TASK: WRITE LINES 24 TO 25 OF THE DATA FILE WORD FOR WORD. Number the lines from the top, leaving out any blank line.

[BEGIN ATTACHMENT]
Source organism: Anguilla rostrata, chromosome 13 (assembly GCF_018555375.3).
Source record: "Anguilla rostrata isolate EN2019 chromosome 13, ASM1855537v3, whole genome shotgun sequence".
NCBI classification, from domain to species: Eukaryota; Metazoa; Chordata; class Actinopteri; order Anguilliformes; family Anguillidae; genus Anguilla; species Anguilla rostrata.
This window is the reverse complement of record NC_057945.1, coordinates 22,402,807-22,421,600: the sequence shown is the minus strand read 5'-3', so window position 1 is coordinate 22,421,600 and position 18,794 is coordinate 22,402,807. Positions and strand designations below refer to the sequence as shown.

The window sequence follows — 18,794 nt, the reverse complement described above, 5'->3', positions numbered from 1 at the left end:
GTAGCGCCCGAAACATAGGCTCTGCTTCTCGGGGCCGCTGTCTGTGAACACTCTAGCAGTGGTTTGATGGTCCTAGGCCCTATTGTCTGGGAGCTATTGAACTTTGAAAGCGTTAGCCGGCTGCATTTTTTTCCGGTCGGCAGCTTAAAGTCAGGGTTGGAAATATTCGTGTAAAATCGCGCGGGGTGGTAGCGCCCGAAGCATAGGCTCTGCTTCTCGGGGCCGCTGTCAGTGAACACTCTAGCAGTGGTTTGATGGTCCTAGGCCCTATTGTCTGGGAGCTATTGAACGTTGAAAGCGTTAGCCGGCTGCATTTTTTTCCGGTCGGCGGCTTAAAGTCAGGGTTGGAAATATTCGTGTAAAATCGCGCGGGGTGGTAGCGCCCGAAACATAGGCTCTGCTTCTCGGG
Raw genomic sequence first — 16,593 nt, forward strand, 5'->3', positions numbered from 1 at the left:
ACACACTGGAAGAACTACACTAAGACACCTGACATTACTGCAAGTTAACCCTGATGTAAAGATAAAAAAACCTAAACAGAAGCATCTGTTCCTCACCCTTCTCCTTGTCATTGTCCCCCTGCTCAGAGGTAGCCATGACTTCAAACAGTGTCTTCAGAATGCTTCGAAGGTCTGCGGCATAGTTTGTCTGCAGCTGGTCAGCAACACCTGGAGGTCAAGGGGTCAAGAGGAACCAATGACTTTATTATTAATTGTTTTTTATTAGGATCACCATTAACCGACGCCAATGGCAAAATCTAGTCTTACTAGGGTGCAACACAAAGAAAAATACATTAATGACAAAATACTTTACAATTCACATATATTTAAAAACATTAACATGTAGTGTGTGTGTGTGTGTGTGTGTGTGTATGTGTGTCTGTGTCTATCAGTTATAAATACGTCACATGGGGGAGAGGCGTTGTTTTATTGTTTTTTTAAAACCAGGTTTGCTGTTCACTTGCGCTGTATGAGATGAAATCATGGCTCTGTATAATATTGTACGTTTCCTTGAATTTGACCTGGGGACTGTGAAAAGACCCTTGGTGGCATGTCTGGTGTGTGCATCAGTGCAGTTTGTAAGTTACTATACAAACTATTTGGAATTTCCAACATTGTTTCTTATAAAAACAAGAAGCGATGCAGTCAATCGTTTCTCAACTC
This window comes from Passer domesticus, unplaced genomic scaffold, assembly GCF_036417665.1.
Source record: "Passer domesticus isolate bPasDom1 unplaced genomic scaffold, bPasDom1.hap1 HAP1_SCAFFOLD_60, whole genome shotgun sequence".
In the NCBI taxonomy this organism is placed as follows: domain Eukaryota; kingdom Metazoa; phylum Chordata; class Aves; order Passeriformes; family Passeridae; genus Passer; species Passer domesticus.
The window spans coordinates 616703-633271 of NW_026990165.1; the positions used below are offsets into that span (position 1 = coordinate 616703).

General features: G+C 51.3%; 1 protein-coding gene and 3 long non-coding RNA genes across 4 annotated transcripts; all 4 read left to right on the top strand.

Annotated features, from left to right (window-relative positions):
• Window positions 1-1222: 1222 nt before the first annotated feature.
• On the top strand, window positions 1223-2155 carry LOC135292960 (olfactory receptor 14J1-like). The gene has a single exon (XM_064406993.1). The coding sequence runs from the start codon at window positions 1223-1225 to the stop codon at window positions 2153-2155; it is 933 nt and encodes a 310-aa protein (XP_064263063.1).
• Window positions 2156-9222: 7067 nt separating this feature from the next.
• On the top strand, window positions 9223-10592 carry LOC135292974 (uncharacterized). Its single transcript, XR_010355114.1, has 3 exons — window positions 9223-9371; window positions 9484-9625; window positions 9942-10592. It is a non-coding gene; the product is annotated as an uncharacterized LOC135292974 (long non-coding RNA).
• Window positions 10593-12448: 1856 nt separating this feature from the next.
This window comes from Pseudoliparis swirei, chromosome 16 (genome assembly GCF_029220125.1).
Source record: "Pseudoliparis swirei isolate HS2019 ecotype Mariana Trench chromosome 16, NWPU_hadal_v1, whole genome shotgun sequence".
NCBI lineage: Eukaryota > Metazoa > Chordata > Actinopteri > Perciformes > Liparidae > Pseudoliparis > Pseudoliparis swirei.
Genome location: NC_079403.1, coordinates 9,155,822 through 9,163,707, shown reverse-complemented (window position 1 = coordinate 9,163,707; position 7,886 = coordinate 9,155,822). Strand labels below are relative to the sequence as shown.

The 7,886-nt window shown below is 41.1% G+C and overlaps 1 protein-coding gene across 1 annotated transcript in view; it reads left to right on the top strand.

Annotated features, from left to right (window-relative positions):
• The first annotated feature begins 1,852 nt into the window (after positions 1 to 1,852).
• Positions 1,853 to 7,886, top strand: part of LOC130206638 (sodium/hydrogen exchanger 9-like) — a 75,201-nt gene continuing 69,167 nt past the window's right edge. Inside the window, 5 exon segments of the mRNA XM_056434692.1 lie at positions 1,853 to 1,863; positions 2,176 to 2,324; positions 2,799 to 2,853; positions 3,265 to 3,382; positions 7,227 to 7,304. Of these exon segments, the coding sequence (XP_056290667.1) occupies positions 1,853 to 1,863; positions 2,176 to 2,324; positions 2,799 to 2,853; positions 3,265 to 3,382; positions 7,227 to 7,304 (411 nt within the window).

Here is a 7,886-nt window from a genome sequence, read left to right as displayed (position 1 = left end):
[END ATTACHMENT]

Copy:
The 7,886-nt window shown below is 41.1% G+C and overlaps 1 protein-coding gene across 1 annotated transcript in view; it reads left to right on the top strand.

Annotated features, from left to right (window-relative positions):